Hong Kong’s skyscraper rents more than four times higher than Singapore’s

SINGAPORE – Knight Frank, the independent global property consultancy, launches the fourth edition of Global Cities: The 2018 Report.

The report looks into the continuous trends in real estate across 40 Global Cities, equipping occupiers and investors with insights for future real estate decisions. The report features the Skyscraper Index which examines the rental performance of commercial buildings over 30 storeys across 23 Global Cities.

Hong Kong

Highlights of the Skyscraper Index:

  • For the fourth year running, Hong Kong’s skyscrapers continue to command the highest rents in the world at US$304 per sq ft. The gulf between rents in the tallest buildings on Hong Kong Island and other markets continue to widen – this is evident with the tall towers in Hong Kong being 88% higher than second-placed New York this year, compared to 76% last year.
  • This is followed by Tokyo at US$140 per sq ft. Completing the top 5, skyscraper rents in San Francisco have risen to $117 per sq ft, ahead of London at US$110 per sq ft.
  • The Skyscraper Index also shows Toronto’s skyscrapers are experiencing the highest rental growth, rising 11.9% in the first half of the year to US$58 per sq ft.
  • Over in the Pacific, above average demand and tight vacancy rates have driven Australia’s skyscraper rents upwards. The country’s skyscrapers saw strong rental uplifts in the first half of 2017, with Melbourne (4.6%) and Sydney (3.4%) ranking third and fifth respectively in terms of rental growth globally. However, skyscraper rents in Melbourne (US$56 per sq ft) remain only approximately half of those in Sydney (US$107 per sq ft).
  • Rental growth was also evident in North American cities New York (1.8%), San Francisco (3.5%) and Chicago (1.6%), as the recovering economy and low unemployment rate translated into increased business confidence and demand for space in trophy buildings.

Nicholas Holt, Asia Pacific Head of Research, Knight Frank, says, “Demand from Chinese mainland institutions has been a major contributing factor in driving rents upwards in skyscrapers clustered around Central on Hong Kong Island.

“Elsewhere in Asia, Tokyo, which stands third in the global list offers skyscraper office space for less than half the rents that an office occupier would be expected to pay in Hong Kong; while Singapore is less than half of that again.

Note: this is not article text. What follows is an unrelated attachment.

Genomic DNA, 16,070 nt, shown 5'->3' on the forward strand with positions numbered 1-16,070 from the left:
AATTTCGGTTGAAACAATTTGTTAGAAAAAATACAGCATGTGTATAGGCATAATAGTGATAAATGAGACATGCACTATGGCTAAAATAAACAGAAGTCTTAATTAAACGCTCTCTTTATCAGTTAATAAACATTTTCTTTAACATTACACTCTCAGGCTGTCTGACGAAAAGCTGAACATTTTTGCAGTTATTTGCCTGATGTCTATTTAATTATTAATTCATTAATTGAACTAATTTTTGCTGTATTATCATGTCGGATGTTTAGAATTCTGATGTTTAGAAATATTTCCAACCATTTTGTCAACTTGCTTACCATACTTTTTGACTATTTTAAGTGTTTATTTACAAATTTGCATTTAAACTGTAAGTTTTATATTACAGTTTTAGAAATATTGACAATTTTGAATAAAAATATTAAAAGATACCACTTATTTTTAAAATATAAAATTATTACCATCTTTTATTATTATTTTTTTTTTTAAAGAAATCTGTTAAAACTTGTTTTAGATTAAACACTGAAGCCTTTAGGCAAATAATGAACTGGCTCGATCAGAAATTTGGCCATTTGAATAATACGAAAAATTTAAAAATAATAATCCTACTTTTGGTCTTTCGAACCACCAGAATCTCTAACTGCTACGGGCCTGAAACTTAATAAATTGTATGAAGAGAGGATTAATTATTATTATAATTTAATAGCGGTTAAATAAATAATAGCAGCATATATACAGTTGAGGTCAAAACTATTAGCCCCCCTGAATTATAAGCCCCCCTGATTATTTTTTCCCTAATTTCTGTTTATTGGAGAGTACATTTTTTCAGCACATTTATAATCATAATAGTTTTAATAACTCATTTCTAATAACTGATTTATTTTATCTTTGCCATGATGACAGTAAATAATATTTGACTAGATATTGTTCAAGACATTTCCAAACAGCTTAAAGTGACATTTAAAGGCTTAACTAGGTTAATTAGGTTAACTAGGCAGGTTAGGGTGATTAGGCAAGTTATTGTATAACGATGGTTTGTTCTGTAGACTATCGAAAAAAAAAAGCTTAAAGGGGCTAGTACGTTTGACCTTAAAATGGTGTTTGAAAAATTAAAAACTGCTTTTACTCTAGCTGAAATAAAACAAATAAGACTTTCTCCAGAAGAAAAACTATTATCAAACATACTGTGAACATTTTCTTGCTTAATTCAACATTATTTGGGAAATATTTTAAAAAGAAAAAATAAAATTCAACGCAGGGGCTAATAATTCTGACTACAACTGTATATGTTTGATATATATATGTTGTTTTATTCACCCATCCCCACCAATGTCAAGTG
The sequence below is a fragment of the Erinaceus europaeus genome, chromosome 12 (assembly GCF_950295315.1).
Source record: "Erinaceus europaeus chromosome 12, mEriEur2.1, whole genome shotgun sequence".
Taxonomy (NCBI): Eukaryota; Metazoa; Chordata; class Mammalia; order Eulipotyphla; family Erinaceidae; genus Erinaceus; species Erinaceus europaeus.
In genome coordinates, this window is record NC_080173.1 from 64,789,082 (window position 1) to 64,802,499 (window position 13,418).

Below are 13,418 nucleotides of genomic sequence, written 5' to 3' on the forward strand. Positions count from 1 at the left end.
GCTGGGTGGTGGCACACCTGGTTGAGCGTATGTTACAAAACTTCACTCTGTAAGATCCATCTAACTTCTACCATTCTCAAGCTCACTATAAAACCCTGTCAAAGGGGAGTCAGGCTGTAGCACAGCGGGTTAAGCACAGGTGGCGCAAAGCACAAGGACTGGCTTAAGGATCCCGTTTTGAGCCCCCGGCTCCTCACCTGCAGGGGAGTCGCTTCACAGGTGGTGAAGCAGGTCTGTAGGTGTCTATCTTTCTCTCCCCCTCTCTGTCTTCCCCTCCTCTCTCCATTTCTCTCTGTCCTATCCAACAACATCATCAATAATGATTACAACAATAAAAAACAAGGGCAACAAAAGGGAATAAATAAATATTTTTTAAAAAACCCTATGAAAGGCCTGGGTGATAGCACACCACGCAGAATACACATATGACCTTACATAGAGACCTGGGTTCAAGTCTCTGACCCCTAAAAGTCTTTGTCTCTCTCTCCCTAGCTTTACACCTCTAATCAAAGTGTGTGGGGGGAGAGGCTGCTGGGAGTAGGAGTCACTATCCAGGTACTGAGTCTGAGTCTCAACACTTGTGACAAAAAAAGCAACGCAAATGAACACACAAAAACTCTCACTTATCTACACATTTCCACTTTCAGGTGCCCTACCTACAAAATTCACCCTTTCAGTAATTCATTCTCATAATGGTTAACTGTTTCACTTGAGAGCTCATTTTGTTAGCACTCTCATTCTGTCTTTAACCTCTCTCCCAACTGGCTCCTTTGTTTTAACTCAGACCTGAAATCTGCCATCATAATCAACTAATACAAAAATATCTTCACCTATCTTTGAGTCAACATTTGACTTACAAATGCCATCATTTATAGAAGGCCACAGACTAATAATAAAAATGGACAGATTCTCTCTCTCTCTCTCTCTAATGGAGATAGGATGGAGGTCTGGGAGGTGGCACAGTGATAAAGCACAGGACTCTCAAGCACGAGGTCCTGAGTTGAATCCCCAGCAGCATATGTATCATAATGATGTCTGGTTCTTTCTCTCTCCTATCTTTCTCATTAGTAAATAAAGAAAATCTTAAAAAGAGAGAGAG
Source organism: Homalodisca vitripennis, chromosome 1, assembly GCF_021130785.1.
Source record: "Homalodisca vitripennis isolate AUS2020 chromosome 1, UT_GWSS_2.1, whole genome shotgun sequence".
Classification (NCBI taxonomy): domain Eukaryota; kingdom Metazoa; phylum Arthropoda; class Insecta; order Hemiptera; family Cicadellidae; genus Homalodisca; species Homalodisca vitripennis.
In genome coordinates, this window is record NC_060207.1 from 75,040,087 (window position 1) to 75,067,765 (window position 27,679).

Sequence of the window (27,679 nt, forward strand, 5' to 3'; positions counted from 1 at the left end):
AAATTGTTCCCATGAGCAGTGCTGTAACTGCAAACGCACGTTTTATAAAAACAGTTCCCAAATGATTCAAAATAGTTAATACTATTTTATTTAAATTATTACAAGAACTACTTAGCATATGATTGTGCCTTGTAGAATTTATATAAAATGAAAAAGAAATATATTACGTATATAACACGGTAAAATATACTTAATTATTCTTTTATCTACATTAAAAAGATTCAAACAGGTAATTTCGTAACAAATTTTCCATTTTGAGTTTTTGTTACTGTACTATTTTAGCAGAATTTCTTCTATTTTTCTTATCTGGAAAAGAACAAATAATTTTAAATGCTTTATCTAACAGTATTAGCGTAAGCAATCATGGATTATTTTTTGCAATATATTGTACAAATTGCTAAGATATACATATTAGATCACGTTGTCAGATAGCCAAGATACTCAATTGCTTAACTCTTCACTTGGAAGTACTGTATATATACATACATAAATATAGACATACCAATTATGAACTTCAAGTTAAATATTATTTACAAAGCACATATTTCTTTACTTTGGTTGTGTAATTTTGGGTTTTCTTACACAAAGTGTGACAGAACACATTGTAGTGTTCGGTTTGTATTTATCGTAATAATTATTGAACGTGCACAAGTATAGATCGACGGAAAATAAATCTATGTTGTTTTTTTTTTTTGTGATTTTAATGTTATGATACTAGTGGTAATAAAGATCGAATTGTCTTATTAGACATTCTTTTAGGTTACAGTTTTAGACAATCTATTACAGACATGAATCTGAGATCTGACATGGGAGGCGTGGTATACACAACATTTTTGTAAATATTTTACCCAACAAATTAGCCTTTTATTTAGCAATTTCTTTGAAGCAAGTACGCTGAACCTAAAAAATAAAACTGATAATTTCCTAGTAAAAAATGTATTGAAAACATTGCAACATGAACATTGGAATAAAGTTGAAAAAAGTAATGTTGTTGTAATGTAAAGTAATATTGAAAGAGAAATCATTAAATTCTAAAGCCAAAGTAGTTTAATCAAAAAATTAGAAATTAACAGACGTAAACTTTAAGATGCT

“Looking forward, with continued interest from occupiers for tall towers offering the best panoramic views, we expect demand for skyscraper office space across the Asia Pacific region to continue to remain robust.”

William Beardmore-Gray, Global Head of Occupier Services and Commercial Agency, Knight Frank, says, “Firms pay to be in skyscrapers for the wow factor, but it is no coincidence that the top five places in this ranking happen to be world’s leading business centres. There are cities with far more famous and much taller skyscrapers than London or Hong Kong, that rank lower in the table. “These figures are a wake-up call and show that demand for space, and rents, in London’s prestigious towers will only hold up if the city continues to be seen as a

“These figures are a wake-up call and show that demand for space, and rents, in London’s prestigious towers will only hold up if the city continues to be seen as a top five centre of international commerce.”

Skyscrapers Index: Prime office rents for upper floors in skyscrapers (as of Q2 2017)

Ranking Global City Rent (US$/sq ft/ per annum) % growth in six months to Q2 2017* Rent (US$/ sq m/per annum)
1 Hong Kong $304 1.1% $3,273
2 New York (Manhattan) $162 1.8% $1,742
3 Tokyo $140 0.0% $1,502
4 San Francisco $117 3.5% $1,259
5 London (City) $110 0.0% $1,187
6 Sydney $107 3.4% $1,149
7 Boston $77 0.0% $829
8 Shanghai $67 -3.9% $719
9 Singapore $66 -0.9% $711
10 Beijing $66 7.6% $710

*excludes exchange rate effects; conversion to US$ based on 30 June 2017 rates.
Source: Knight Frank, Newmark Knight Frank, Sumitomo Mitsui Trust Research Institute.
Note: Upper floors is defined as above the regular skyline, thus offering panoramic views, but excluding the very top floors.